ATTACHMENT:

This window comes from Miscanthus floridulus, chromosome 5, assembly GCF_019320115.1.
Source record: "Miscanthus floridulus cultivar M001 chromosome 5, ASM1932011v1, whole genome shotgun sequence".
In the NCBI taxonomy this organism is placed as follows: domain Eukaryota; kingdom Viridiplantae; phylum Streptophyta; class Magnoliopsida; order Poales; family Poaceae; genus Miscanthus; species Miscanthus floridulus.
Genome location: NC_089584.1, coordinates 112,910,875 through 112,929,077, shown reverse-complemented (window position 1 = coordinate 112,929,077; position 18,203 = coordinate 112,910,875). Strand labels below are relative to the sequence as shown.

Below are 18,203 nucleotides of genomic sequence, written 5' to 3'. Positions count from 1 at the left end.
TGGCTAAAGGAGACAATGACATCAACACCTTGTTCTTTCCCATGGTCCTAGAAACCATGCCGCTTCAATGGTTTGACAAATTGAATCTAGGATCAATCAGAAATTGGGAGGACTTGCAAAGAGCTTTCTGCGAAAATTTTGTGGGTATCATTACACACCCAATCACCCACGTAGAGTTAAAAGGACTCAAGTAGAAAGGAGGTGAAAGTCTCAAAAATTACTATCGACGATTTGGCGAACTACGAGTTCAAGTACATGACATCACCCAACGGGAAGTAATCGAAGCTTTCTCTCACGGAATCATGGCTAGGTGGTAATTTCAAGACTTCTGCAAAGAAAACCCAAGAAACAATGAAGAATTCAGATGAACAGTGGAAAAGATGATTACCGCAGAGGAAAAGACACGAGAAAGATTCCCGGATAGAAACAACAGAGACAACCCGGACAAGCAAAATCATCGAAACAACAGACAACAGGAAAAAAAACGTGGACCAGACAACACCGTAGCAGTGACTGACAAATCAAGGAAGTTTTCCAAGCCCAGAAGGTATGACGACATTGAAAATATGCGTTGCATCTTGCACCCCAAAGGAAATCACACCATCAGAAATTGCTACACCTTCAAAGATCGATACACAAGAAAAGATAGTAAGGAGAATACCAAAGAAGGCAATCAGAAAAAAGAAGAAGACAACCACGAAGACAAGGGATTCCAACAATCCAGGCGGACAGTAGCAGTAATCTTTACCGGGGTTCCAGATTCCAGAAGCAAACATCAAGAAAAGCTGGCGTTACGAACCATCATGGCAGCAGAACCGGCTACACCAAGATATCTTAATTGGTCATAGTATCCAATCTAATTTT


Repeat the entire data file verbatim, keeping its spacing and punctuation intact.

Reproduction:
This window comes from Miscanthus floridulus, chromosome 5, assembly GCF_019320115.1.
Source record: "Miscanthus floridulus cultivar M001 chromosome 5, ASM1932011v1, whole genome shotgun sequence".
In the NCBI taxonomy this organism is placed as follows: domain Eukaryota; kingdom Viridiplantae; phylum Streptophyta; class Magnoliopsida; order Poales; family Poaceae; genus Miscanthus; species Miscanthus floridulus.
Genome location: NC_089584.1, coordinates 112,910,875 through 112,929,077, shown reverse-complemented (window position 1 = coordinate 112,929,077; position 18,203 = coordinate 112,910,875). Strand labels below are relative to the sequence as shown.

Below are 18,203 nucleotides of genomic sequence, written 5' to 3'. Positions count from 1 at the left end.
TGGCTAAAGGAGACAATGACATCAACACCTTGTTCTTTCCCATGGTCCTAGAAACCATGCCGCTTCAATGGTTTGACAAATTGAATCTAGGATCAATCAGAAATTGGGAGGACTTGCAAAGAGCTTTCTGCGAAAATTTTGTGGGTATCATTACACACCCAATCACCCACGTAGAGTTAAAAGGACTCAAGTAGAAAGGAGGTGAAAGTCTCAAAAATTACTATCGACGATTTGGCGAACTACGAGTTCAAGTACATGACATCACCCAACGGGAAGTAATCGAAGCTTTCTCTCACGGAATCATGGCTAGGTGGTAATTTCAAGACTTCTGCAAAGAAAACCCAAGAAACAATGAAGAATTCAGATGAACAGTGGAAAAGATGATTACCGCAGAGGAAAAGACACGAGAAAGATTCCCGGATAGAAACAACAGAGACAACCCGGACAAGCAAAATCATCGAAACAACAGACAACAGGAAAAAAAACGTGGACCAGACAACACCGTAGCAGTGACTGACAAATCAAGGAAGTTTTCCAAGCCCAGAAGGTATGACGACATTGAAAATATGCGTTGCATCTTGCACCCCAAAGGAAATCACACCATCAGAAATTGCTACACCTTCAAAGATCGATACACAAGAAAAGATAGTAAGGAGAATACCAAAGAAGGCAATCAGAAAAAAGAAGAAGACAACCACGAAGACAAGGGATTCCAACAATCCAGGCGGACAGTAGCAGTAATCTTTACCGGGGTTCCAGATTCCAGAAGCAAACATCAAGAAAAGCTGGCGTTACGAACCATCATGGCAGCAGAACCGGCTACACCAAGATATCTTAATTGGTCATAGTATCCAATCTAATTTT